Engineer - Mark Underwood

At age 13 or so, what did you want to do when you grew up?

I wanted to be an electrical engineer, though I did not know what they really did. I wanted to be one, because I thought that that was what my father did (he wasn't actually, but he had a strong interest in electronics, which has rubbed off on me).

What town or city are you from?

I was from Sydney, but now live in South Hobart.

What were your educational/technical qualifications when you first worked in Antarctica?

I had completed my degree in electrical engineering at the University of Technology, Sydney, two years before starting at the Antarctic Division.

What was your work experience before undertaking your position in Antarctica?

I was designing computer-based products for a company in Sydney. We made electronic machines that helped people deliver food, go shopping, keep track of data etc.

Why did you want to go to Antarctica?

I always wanted to go to the Antarctic. I remember writing to the Antarctic Division when I was in primary school, asking if I could join them as a cabin boy! The idea of living in a small community, and being independent seemed to be exciting - and it was!

What is your Antarctic experience?

Macca [Macquarie Island] 1989, Davis 1992 and three cruises south for marine science on our research vessel Aurora Australis.

What did you do in Antarctica?

I was an electronics engineer. I kept the scientific equipment running, and helped people with their computer problems.

What skills did you need to do that work?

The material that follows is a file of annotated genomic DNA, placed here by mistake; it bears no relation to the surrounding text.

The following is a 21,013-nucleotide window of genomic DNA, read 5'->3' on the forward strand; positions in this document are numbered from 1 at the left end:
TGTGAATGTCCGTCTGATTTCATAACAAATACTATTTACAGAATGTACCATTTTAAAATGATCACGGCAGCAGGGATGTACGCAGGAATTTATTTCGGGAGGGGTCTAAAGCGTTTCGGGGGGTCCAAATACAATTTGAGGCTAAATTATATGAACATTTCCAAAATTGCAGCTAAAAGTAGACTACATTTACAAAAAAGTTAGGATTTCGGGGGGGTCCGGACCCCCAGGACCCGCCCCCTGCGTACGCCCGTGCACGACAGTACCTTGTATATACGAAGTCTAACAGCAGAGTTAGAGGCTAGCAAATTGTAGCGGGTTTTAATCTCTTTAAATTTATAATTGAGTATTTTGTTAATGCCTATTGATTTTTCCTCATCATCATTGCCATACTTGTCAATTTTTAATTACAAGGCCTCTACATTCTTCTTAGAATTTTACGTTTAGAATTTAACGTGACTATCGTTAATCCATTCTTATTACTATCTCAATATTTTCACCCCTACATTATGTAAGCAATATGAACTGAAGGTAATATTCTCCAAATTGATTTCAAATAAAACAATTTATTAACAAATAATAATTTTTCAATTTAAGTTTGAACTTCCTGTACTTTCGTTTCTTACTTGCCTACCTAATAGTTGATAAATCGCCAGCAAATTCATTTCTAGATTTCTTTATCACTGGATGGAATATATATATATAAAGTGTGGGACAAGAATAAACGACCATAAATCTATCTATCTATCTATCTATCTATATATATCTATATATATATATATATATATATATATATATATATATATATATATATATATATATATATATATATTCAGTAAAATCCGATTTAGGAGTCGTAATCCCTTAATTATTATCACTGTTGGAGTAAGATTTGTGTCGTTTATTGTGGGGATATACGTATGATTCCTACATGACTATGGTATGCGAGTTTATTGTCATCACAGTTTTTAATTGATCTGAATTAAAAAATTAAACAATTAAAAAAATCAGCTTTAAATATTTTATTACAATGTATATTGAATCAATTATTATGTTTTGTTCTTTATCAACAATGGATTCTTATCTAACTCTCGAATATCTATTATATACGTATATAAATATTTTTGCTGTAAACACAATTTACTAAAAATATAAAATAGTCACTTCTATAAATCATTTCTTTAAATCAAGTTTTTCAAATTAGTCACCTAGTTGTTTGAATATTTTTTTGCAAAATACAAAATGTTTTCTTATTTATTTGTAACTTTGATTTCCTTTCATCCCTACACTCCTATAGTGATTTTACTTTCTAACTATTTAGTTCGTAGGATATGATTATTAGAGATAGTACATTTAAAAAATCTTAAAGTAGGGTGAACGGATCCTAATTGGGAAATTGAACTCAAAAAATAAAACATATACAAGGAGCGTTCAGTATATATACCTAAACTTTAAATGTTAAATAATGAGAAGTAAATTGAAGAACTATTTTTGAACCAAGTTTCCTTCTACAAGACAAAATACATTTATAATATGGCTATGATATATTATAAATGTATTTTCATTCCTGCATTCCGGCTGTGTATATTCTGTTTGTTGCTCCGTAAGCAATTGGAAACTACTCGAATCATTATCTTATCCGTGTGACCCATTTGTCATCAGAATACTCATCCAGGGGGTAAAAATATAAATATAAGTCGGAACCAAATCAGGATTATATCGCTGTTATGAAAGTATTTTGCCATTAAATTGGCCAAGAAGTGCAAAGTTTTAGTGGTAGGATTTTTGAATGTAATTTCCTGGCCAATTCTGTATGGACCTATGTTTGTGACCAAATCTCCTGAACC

I needed the skills that I was taught at university. I also needed to be able to fix problems. Sometimes the problems were hard to find. Sometimes it was difficult to fix the problems because the spare parts were only available in Australia, and we wouldn't be able to get them till next year. Sometimes the problems were hard to solve because they were in instruments that lived outside in the cold.

What did you like most about living and working in Antarctica?

Antarctica is a beautiful place, and I liked getting out doors and experiencing it. I also liked the idea that I was living in a small, self-contained village surrounded by wilderness.

What was the scariest thing that happened to you?

Travelling across the Antarctic plateau in a vehicle at night, in midwinter, during a blizzard, while trying to follow a line of cane markers to avoid crevasse fields. We had been trying over several days to get back to our base, and had not had time to sleep. It was too cold to turn our vehicles off, so we kept trying until there was a lull in the blizzard, and we could see our way down. The traverse needed to occur in the midwinter period to capture a particular event in the ionosphere.

What was the greatest challenge for you?

After the first traverse (my 'scariest' thing), we had to head back out to retrieve an abandoned vehicle, and one of our field stations. This was a challenge, because we had been pushed trying to get back on the first attempt, so to head out again seemed to be tempting fate. The weather was again bad, however we managed to retrieve all of the equipment, and collect two of our party who were marooned further down the coast.

What did you miss most about Australia?

At Macquarie Island, I missed my girlfriend the most, followed by rock melon. At Davis, I was lucky enough to be accompanied during the year by my girlfriend (she is a scientist). Hence at Davis I just missed the rock melons.

What was the most striking thing you noticed when you returned?

Trees, rain, and walking down the street and not knowing everyone. When you live at a base in Antarctica, you say g'day to everyone you meet when walking around, because you know them all.

Do you want to go again?

Yes, though life gets busier, and it gets harder to find the time to head south for a year or more! We have recently had a baby boy, and I don't want to head south right now, and miss him growing up. Maybe later on.

What do you think should happen to Antarctica in the future?

Current management practices should be maintained. No mining, but a well managed tourism industry. Tourism is a good way to involve lots of people, and ensure that there are lots of supporters to keep the Antarctic safe from inappropriate utilisation.

This page was last modified on July 1, 2014.